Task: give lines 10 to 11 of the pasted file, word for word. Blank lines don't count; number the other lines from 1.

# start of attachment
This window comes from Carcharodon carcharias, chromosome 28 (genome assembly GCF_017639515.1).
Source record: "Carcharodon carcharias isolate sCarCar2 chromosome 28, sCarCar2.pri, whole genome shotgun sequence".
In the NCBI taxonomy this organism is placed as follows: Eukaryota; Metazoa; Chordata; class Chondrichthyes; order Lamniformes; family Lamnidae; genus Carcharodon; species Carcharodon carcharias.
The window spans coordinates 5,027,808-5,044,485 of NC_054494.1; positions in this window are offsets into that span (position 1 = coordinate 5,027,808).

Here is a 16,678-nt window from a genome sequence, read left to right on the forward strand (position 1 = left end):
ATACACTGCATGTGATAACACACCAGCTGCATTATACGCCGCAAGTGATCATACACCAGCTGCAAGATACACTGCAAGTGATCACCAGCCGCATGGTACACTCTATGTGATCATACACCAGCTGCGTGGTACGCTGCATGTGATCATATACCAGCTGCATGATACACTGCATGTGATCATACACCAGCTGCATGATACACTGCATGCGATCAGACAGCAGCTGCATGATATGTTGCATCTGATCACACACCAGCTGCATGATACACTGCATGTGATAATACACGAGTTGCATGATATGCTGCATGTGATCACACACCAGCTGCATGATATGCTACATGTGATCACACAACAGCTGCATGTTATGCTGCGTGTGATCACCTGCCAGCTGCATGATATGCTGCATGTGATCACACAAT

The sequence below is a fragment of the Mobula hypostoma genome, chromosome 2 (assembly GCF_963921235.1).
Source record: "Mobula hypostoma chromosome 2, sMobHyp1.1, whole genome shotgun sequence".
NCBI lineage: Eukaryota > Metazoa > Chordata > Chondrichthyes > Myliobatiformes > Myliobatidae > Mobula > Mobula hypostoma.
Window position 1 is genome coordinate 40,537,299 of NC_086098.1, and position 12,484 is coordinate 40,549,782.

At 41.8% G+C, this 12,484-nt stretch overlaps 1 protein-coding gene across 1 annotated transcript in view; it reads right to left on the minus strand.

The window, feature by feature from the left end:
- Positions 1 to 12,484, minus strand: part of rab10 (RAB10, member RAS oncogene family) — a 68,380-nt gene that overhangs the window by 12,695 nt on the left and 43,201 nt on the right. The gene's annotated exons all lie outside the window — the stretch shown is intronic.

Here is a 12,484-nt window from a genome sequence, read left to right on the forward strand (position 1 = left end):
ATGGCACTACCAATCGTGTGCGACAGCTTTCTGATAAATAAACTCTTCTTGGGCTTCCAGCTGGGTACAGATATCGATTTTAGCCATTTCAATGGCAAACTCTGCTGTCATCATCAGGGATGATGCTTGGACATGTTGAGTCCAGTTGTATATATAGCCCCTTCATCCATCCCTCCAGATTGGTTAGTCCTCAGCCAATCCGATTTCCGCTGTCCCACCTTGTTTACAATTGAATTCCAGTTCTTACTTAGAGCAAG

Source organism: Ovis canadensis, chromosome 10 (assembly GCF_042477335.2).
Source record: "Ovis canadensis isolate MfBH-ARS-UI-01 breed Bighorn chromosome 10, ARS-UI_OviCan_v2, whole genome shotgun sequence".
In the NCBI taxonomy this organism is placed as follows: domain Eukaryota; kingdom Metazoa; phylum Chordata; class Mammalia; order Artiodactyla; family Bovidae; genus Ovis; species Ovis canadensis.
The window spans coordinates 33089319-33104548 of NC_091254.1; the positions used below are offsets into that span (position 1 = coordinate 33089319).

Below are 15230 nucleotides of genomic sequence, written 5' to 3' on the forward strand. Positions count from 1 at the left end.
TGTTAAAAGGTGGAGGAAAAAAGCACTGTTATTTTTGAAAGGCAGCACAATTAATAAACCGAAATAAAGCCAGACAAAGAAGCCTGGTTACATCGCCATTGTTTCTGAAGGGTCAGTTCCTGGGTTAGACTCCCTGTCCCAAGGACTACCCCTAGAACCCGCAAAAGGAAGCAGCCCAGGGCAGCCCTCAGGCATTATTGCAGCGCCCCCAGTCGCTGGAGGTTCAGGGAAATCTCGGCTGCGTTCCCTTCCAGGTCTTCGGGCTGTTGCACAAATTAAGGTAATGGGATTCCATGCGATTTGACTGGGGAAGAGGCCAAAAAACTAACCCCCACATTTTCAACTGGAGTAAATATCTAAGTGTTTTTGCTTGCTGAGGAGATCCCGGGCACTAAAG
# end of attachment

Window position 1 is genome coordinate 40,537,299 of NC_086098.1, and position 12,484 is coordinate 40,549,782.

At 41.8% G+C, this 12,484-nt stretch overlaps 1 protein-coding gene across 1 annotated transcript in view; it reads right to left on the minus strand.